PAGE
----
Following on from the popular “UCS for my Wife” I have been inspired to write a quick Architecture comparison for people familiar with the HP C7000 Chassis who want a quick UCS comparison.
I’m not going into the “which is better” debate in this post, but simply the architectural differences.
This post has come about after I received a tweet from an HP literate engineer asking whether I would recommend striping ESXi hosts across several UCS chassis to reduce the impact to an ESXi Cluster in event of a Chassis failure. As this was his best practice in his HP C7K environment.
So the short answer to the question is yes, but probably not for the reasons you may think.
First off you need to embrace the concept that UCS is not a Chassis Centric architecture, “How can you say that Colin, Cisco UCS has Chassis everywhere”, I hear you cry.
Well I’ll tell you. You need to think of the entire Cisco UCS Infrastructure as the “Virtual Chassis” the fact that Cisco provide nice convenient bits of tin that house 8 blades is merely to provide power, cooling and nice modular building blocks for expansion.
There is no intelligence or hardware switching that goes on inside a UCS Chassis.
For conceptual purposes I have drawn out the “Cisco UCS Virtual Chassis” and have listed where the HP C7000 “equivalents” are located to aid in getting the concept across.
Now the Cisco and HP technologies are not like for like but for the purposes of the “virtual chassis concept” the comparison of where each element is placed from a functionality view is totally valid.
So first off, as you can see the HP modules with which I’m sure you are very familiar have all been taken out of the Chassis.
The Onboard Administrator modules (OA) have there equivalents within the 2 Fabric Interconnects (FI’s), (the things that look like switches generally in the tops of the UCS racks.) There are 2 FI’s which house an Active/Standby software management module (UCS Manager) These two FI’s are clustered together so you only ever need to reference the single cluster address, regardless of the number of chassis in your UCS domain.
The Virtual Connect, Flex 10, Fibre Channel and FlexFabric “equivalents” again are within the Fabric Interconnects, but unlike the Active/Standby relationship of the management element, the Data elements run Active/Active i.e. both Fabric Interconnects forward traffic providing load balancing as well as fault tolerance.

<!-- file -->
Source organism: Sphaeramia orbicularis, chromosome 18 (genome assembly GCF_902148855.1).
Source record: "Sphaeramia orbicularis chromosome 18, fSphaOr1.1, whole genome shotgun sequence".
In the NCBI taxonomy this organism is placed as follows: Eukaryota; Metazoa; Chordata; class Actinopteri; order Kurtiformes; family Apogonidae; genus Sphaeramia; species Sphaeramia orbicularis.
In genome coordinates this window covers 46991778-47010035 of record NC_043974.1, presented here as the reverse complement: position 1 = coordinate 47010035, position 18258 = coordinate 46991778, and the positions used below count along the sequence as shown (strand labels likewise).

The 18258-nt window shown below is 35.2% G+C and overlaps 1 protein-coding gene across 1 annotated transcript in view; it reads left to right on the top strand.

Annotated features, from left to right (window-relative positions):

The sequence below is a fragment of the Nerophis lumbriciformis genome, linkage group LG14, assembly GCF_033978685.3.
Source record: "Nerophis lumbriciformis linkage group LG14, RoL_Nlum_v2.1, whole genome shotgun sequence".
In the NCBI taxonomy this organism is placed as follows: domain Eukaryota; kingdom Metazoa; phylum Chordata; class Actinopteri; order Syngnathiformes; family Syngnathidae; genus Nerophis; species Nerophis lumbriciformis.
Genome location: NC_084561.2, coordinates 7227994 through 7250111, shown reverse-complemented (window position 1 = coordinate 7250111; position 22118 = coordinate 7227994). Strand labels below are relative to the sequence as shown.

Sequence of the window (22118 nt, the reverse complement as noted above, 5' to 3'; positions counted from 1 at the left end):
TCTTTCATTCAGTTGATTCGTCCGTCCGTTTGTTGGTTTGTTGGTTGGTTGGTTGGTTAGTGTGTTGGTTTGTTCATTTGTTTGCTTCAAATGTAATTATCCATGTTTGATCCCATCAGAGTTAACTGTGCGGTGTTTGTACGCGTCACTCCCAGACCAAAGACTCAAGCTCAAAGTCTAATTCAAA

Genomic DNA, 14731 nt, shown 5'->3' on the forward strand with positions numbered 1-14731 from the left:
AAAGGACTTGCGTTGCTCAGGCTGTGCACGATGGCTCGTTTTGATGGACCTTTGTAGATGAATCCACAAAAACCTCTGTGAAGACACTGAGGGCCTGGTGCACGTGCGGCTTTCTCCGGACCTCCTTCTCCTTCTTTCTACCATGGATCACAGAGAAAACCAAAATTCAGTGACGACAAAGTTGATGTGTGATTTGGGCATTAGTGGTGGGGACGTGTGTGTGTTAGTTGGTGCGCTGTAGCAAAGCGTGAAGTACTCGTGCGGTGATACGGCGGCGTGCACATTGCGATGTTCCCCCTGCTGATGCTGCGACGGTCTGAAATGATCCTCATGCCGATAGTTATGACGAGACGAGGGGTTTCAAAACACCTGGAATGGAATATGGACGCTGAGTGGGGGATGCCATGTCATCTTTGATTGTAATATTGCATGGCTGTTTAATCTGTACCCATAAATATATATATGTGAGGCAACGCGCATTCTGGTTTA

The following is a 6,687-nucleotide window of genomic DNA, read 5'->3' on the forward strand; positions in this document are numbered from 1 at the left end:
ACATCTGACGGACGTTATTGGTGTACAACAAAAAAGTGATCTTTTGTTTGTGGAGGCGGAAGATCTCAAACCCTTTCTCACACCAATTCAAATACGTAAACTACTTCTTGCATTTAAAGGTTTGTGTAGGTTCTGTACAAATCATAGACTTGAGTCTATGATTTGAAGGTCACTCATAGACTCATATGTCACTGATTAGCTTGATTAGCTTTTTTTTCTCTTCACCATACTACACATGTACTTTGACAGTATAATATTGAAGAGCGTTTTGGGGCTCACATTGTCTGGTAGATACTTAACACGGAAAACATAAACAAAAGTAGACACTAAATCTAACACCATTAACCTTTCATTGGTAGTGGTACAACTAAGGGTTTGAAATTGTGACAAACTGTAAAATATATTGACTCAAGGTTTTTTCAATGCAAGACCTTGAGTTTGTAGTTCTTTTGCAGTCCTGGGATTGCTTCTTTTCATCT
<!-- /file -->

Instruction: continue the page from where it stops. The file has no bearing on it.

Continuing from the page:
So as you can see, imagine dissecting your C7000 chassis, consolidating and putting all your OA’s, Virtual connect modules, FC Modules and switches in the top of the rack and expanding your 16 slot chassis to a 160 slot chassis and your pretty much there.
So going back to the original question as to whether I would recommend splitting clusters across Chassis.
Well as hopefully you know now, there is no single point of failure within a Cisco UCS chassis, so unless you insert your blades with a hydraulic ram and manage to crack the mid-plane you should be ok.
Firmware infrastructure updates can be done without disruption to the hosts so no issues there, Although I would always recommend these be done in a potential outage window, because as we all know sh*t does happen sometimes. Blade / Adapter firmware upgrades do require the blades to be rebooted, but this can easily be planned and managed allowing you to vacate the VM’s off a blade before you apply the host firmware policy and reboot it.
Bandwidth should not be a consideration as each chassis can have up to 160Gbs of bandwidth (80Gbs per fabric Active/Active)
So the reason I would recommend splitting ESXi clusters across chassis is really to minimize human errors causing major disruption to a cluster.
Imagine you have 8 hosts in a cluster and all 8 hosts are in the same chassis. An engineer gets told to go and turn off Chassis 1, he gets in the DC and does not notice the blue flashing locator light on Chassis 1, neither does he notice the Label Chassis 1 on the front, and rather than count from the bottom he counts from the top and pulls out all of the grid redundant power supplies and brings down your cluster. This would never happen though right?
Being fair I have never seen the above happen either, but what I have seen happen is a UCS admin right click and re-acknowledge a chassis which caused 30 seconds of outage to ALL blades in that chassis. (You re-ack a chassis if you ever change the number of chassis to FI cables) obviously you should never re-ack a chassis in a period when 30secs of disruption to all blades in it will cause you issues.
So while from the UCS’s point of view it may not care whether all host are in the same chassis or distributed across chassis, best practice based on my experience is definitely to distribute the Cluster hosts across chassis.
Hope this clarifies things.